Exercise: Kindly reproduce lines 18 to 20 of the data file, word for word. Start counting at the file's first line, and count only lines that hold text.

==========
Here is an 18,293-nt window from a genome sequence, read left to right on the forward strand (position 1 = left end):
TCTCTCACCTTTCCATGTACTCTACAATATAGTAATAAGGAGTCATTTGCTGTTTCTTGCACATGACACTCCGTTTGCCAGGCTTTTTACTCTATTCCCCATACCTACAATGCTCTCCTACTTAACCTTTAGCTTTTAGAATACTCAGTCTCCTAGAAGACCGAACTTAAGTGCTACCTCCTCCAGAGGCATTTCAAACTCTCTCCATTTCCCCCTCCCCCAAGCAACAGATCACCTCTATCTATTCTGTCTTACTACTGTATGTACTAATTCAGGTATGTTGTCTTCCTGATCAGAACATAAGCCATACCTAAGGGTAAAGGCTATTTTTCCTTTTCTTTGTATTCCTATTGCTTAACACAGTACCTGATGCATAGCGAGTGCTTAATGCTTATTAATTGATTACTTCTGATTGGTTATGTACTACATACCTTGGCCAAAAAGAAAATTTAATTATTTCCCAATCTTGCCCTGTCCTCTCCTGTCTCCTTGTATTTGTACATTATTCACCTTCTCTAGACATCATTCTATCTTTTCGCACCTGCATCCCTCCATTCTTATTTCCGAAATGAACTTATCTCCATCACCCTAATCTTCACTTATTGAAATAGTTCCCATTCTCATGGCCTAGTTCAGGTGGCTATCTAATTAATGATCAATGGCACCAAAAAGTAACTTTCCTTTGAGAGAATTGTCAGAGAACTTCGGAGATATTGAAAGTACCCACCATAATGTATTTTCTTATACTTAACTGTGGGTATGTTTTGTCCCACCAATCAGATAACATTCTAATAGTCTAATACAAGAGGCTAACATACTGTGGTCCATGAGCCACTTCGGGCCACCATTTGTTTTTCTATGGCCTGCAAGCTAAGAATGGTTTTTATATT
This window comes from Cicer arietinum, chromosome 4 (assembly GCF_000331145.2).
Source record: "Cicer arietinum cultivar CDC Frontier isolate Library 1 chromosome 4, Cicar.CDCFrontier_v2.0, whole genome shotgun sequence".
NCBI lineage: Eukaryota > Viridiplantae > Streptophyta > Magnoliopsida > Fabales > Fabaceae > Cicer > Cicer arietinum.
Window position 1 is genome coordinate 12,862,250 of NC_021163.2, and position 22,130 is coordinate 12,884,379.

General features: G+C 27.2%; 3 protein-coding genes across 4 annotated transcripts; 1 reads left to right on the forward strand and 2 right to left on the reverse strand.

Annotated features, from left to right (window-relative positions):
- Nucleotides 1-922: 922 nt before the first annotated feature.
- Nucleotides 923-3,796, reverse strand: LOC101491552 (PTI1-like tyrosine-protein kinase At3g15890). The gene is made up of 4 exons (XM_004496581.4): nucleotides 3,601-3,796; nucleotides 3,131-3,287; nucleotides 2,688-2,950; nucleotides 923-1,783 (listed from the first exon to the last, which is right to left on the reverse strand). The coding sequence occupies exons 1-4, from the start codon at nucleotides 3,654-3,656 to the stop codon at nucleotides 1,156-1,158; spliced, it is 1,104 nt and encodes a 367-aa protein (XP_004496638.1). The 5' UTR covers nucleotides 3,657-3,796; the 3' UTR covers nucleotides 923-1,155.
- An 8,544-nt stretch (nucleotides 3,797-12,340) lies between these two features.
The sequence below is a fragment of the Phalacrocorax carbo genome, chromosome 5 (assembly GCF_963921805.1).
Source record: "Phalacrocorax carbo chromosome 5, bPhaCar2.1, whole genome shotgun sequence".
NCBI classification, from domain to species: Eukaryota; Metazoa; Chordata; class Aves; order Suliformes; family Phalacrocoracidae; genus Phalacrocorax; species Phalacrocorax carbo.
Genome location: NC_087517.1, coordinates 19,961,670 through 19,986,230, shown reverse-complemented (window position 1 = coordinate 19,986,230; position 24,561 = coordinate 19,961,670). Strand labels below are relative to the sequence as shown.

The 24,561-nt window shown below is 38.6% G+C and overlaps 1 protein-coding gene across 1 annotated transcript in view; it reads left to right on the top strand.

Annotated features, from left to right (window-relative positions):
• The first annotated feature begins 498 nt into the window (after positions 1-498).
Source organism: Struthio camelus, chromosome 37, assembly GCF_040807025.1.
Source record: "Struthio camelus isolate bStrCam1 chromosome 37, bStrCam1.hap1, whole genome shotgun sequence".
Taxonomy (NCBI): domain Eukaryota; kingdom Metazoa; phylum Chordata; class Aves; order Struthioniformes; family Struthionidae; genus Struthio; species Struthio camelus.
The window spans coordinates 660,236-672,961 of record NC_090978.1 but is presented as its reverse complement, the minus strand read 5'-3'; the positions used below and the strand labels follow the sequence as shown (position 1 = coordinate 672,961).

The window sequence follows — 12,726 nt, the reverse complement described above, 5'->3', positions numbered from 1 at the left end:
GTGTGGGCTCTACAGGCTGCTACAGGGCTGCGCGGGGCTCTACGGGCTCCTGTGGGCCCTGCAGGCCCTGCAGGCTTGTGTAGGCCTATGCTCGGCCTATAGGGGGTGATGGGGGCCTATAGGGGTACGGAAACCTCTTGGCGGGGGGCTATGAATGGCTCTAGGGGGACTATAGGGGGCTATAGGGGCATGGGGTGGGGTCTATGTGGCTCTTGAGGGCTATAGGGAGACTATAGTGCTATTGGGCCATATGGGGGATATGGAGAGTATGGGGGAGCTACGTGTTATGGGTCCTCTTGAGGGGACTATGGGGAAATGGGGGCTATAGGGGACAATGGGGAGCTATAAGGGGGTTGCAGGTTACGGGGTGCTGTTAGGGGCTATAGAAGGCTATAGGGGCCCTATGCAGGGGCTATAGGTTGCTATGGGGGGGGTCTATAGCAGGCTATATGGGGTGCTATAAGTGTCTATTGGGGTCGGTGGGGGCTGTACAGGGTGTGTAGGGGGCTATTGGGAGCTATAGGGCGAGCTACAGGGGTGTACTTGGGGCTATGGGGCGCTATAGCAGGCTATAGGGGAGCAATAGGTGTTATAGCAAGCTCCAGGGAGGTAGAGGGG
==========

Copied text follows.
• The first annotated feature begins 498 nt into the window (after positions 1-498).
Source organism: Struthio camelus, chromosome 37, assembly GCF_040807025.1.
Source record: "Struthio camelus isolate bStrCam1 chromosome 37, bStrCam1.hap1, whole genome shotgun sequence".